What You Should Know About the Tet Offensive

What You Should Know About the Tet Offensive

This week marks the 50th anniversary of the Tet Offensive. Here is what you should know about the attacks that changed the course of the Vietnam War.

1. The Tet Offensive is the name for the series of coordinated attacks by the North Vietnamese and communist Viet Cong forces against South Vietnam in late January 1968. Although the offensive was a major military loss for the North Vietnamese, it was turned into a political victory because it weakened public support in the United States for the Vietnam War.

2. Tet Nguyen Dan, or Tet, is the biggest and most popular festival of the year in Vietnam. For the Vietnamese, Tet is a holiday to welcome the New Year and to express their respect and remembrance for their ancestors. The Tet holiday was traditionally a time of ceasefire that occurred between North and South Vietnam, but the truce was violated by North Vietnam with the launch of the Tet Offensive

3. In late 1967, the North Vietnam communist government and military became convinced that the South Vietnamese army was worn-down and the civilian population was weary of the U.S. military presence. They believed that after launching a coordinated surprise attack on more than 100 towns and cities, the South Vietnamese would rise up in support of the communists.

4. On the morning of January 30, 1968, North Vietnamese forces attacked across central and southern regions of South Vietnam. A total of approximately 70,000 to 84,000 Viet Cong and North Vietnamese troops participated in the attacks. The communists seized numerous towns and cities, but they soon realized the South Vietnamese were not going to welcome them as liberators.

5. As part of the initial offensive, a 19-man suicide squad attacked the U.S. embassy in Saigon. The squad never even entered the building before being captured or killed, but the U.S. media misreported the assault and claimed it as a success for the North Vietnamese. This proved to be a propaganda coup for the communists. As historian Keith W. Nolan says, the American public could not reconcile the good news campaign of their leaders with news images of U.S. soldiers “engaged in a full blown firefight with Viet Cong sappers at the United States Embassy Compound in downtown Saigon.”

6. Some of the most intense fighting occurred in Hue, which was the third largest city in South Vietnam. Parts of the city were taken by the Viet Cong, who quickly began a massacre of civilians, including women, children, and infants. The estimated death toll was between 2,800 and 6,000 civilians and prisoners of war. The Battle of Hue lasted three weeks before U.S. forces could regain control—making it the longest battle of the offensive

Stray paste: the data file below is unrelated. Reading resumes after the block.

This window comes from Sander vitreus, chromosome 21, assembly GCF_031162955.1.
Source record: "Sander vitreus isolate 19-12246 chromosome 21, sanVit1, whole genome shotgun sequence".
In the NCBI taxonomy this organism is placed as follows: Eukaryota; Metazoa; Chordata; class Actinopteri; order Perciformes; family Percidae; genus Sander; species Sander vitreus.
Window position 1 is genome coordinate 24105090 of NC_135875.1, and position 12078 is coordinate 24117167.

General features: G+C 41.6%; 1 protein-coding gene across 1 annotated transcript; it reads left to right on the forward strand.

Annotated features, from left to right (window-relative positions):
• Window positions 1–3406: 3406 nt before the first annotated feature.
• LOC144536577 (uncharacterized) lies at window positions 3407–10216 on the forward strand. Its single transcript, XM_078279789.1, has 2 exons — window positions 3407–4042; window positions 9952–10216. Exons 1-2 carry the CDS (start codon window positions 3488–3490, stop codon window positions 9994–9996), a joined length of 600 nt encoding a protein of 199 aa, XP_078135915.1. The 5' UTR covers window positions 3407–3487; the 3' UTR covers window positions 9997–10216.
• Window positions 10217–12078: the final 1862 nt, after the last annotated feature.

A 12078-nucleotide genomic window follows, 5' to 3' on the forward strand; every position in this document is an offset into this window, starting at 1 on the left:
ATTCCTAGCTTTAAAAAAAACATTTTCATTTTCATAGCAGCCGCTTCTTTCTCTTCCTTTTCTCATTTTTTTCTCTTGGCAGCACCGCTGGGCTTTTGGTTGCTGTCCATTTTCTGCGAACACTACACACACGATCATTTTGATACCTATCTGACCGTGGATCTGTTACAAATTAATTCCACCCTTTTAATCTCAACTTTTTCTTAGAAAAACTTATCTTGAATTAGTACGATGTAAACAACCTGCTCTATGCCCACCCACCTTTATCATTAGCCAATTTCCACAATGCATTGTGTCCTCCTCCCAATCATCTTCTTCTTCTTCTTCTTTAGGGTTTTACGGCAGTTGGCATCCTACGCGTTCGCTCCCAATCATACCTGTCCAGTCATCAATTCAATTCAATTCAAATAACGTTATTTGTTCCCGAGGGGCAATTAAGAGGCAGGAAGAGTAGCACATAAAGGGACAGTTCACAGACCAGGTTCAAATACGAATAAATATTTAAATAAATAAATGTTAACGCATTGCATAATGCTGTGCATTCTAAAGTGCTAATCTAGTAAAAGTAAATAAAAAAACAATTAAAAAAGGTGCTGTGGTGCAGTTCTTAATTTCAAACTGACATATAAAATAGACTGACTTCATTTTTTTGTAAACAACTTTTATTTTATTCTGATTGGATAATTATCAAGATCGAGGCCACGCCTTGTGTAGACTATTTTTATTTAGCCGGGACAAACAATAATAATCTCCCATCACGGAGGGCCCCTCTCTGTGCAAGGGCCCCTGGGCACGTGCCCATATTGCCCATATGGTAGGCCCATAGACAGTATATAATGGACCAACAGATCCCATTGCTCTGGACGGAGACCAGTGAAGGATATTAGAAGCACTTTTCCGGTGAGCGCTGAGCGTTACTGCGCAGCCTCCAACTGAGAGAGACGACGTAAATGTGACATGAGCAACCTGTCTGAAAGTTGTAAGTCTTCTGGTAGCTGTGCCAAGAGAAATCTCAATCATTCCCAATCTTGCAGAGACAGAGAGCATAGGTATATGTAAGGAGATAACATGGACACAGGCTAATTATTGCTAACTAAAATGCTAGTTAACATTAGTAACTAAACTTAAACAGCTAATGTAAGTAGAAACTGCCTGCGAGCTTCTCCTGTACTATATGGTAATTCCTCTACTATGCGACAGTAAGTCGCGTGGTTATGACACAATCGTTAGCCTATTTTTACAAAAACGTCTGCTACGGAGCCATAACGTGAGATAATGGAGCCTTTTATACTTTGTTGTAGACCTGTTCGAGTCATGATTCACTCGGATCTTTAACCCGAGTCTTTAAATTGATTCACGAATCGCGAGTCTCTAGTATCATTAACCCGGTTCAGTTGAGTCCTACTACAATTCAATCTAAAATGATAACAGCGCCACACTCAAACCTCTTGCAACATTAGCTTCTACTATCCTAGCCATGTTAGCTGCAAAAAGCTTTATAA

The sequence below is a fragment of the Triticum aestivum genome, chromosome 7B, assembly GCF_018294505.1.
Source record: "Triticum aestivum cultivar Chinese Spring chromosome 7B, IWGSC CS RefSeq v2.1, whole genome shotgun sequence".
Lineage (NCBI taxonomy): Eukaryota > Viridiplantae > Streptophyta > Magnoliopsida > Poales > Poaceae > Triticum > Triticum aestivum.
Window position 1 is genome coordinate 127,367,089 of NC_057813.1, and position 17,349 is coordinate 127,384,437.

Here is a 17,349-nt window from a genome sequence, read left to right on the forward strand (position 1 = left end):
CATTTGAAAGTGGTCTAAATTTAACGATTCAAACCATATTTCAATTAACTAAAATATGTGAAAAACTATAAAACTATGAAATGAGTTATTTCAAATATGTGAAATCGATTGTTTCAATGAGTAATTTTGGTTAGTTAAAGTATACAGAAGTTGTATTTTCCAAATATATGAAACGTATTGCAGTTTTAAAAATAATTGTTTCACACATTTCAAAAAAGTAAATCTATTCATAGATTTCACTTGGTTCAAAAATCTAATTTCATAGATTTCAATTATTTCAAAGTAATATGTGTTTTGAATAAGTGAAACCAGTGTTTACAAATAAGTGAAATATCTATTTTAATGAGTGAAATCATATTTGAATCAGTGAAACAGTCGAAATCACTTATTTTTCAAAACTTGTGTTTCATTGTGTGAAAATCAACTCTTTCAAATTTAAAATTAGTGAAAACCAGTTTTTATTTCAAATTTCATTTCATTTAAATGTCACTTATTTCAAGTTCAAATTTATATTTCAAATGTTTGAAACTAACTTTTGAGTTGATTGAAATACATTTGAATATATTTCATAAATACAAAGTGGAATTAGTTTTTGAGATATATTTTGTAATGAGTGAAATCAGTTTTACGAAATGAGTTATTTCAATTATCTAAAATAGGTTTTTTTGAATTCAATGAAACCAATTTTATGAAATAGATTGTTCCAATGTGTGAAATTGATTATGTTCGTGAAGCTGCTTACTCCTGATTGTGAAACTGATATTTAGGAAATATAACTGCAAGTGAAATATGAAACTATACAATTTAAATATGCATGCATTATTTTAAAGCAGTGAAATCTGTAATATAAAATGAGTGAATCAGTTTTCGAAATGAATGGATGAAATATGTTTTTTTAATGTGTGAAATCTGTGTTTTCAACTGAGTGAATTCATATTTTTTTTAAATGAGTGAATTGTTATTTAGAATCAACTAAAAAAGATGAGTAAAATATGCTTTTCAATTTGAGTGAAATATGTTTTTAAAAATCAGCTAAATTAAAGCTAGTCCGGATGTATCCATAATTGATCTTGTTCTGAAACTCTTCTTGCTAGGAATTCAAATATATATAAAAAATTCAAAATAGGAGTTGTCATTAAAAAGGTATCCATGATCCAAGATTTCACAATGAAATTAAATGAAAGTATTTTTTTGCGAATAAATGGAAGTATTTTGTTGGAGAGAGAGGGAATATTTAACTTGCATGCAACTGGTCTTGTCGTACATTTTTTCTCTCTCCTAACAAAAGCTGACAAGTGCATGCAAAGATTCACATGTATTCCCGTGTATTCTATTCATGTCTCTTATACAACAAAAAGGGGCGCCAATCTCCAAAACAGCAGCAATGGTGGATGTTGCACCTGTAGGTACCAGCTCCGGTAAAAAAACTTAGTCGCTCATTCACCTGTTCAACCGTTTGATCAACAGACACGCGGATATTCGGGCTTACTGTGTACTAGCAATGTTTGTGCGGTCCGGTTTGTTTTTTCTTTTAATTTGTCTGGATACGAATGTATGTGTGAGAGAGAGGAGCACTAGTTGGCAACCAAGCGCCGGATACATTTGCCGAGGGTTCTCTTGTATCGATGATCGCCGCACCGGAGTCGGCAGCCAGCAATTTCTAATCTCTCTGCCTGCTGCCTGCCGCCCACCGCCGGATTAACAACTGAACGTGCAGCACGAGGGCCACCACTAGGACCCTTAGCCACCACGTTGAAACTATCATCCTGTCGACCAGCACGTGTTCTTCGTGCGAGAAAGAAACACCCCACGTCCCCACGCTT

7. On February 7, 1968, the U.S. military used rockets and napalm to repel North Vietnamese forces in the South Vietnamese town of Ben Tre, killing hundreds of civilians. It was on that day that an unidentified American officer gave an Associated Press reporter one of the most famous quotes of the war: “It became necessary to destroy the town to save it.”

8. A second phase of simultaneous assaults on smaller cities and towns was launched on May 4 and lasted into June. A final third phase of the offensive began in August and lasted for six weeks. By the end of the year, U.S. and South Vietnamese forces had retaken the towns seized by North Vietnamese forces.

9. By the end of March, the communists had lost 32,000 soldiers and had 5,800 captured because of the attacks (their death toll would rise to about more than 58,000 by the end of phase three). The U.S. losses were 3,895 dead, and the South Vietnamese suffered 4,954 killed in action. An estimated 14,000 civilians also died during the offensive.

10. After their victory, U.S. military leaders were convinced that the war could be won. But the Johnson administration was looking to wind down the conflict. As the State Department’s Office of the Historian says, “the Tet Offensive weakened domestic support for the Johnson Administration as the vivid reporting on the Tet Offensive by the U.S. media made clear to the American public that an overall victory in Vietnam was not imminent.” While peace talks would drag on for five more years, many consider the post-Tet de-escalation to be the turning point that led to America’s loss in the war.

Joe Carter is an adjunct professor of journalism at Patrick Henry College, an editor for several organizations, and the author of the NIV Lifehacks Bible.

Photo Credit: South Vietnamese Rangers defend Saigon during the Tet Offensive. By U.S. military personnel, via Wikimedia Commons.

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